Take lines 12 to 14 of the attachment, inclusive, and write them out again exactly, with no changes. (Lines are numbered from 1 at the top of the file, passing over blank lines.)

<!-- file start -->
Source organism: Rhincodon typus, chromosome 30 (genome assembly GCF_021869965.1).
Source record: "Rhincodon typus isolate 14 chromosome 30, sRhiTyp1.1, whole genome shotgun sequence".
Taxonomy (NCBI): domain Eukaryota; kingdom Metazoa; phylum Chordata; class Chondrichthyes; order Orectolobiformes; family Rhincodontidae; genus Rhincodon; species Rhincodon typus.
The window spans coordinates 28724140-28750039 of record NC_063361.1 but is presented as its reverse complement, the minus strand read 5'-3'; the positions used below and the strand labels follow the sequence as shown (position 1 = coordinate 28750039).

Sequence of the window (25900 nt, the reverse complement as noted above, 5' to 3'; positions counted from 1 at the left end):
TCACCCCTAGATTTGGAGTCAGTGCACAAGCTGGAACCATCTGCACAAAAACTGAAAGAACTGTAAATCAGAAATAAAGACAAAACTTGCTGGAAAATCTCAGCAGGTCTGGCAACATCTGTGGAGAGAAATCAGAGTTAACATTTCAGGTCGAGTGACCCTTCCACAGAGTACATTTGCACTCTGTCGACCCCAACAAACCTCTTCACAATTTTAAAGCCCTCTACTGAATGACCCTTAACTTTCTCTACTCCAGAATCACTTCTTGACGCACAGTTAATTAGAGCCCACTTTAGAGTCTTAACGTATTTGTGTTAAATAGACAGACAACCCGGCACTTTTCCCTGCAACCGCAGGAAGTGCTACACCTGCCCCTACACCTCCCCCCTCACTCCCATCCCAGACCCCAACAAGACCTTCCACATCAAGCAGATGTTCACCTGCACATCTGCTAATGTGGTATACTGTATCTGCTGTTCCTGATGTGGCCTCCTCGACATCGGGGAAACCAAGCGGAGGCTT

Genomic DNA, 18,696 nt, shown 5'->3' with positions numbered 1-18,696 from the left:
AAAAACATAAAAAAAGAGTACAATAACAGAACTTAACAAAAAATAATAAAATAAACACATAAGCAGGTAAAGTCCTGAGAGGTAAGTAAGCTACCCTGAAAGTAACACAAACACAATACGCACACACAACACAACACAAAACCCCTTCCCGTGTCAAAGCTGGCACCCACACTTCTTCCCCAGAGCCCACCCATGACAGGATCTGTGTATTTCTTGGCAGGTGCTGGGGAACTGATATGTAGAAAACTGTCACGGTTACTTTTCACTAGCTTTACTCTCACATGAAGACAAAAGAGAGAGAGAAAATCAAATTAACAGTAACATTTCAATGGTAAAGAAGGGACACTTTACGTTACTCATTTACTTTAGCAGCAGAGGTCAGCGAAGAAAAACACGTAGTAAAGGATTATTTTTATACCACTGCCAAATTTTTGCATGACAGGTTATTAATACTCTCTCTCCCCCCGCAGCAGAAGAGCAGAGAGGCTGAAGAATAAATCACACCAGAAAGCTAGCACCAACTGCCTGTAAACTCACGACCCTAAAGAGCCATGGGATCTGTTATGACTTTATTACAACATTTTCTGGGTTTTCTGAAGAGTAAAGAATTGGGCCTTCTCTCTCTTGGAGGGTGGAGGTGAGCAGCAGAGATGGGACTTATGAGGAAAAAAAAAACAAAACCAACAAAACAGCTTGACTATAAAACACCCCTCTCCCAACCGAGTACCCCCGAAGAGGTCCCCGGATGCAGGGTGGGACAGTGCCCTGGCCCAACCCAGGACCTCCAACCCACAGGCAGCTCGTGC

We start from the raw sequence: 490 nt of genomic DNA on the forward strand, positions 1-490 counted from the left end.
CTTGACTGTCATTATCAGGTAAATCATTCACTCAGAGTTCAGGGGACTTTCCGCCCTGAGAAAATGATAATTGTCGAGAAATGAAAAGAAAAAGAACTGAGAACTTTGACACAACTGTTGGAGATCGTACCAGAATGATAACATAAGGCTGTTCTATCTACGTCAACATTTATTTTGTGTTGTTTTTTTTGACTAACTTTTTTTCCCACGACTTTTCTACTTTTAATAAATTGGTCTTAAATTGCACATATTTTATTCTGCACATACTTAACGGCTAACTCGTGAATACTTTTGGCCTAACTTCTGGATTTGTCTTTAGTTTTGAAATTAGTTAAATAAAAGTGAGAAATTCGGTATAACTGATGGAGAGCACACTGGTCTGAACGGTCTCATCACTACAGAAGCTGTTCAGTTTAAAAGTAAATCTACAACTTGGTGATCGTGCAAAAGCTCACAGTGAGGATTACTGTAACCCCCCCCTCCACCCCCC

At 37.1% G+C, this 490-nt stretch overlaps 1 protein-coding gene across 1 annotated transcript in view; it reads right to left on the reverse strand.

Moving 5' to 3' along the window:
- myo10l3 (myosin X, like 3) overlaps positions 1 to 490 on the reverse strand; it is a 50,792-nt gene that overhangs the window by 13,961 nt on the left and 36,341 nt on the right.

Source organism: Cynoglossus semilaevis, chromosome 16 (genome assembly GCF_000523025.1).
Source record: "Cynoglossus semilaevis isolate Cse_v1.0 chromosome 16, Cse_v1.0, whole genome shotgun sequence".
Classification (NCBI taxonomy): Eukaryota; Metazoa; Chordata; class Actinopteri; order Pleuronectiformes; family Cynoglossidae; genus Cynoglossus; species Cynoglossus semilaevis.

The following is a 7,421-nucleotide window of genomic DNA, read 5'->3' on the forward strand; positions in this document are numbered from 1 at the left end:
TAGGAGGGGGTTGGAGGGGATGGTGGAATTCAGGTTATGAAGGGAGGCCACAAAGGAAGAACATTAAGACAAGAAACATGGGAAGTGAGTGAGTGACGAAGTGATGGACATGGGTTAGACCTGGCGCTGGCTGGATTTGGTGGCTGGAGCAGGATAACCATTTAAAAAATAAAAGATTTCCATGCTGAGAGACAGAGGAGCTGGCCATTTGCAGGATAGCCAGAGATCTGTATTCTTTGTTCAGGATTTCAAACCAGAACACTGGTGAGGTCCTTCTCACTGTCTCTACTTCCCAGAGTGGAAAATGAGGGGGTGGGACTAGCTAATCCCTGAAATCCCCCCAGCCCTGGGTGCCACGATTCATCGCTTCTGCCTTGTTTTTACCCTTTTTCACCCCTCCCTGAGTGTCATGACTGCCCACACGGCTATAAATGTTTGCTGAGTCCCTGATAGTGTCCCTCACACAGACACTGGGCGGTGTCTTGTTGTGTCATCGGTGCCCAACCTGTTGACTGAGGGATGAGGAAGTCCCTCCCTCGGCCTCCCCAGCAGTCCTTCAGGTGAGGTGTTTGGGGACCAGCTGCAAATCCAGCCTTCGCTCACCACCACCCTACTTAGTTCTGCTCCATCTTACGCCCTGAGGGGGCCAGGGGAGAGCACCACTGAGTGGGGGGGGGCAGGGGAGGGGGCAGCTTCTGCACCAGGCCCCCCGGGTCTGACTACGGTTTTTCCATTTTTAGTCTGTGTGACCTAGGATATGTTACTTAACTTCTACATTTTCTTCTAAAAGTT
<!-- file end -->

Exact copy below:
Moving 5' to 3' along the window:
- myo10l3 (myosin X, like 3) overlaps positions 1 to 490 on the reverse strand; it is a 50,792-nt gene that overhangs the window by 13,961 nt on the left and 36,341 nt on the right.

Source organism: Cynoglossus semilaevis, chromosome 16 (genome assembly GCF_000523025.1).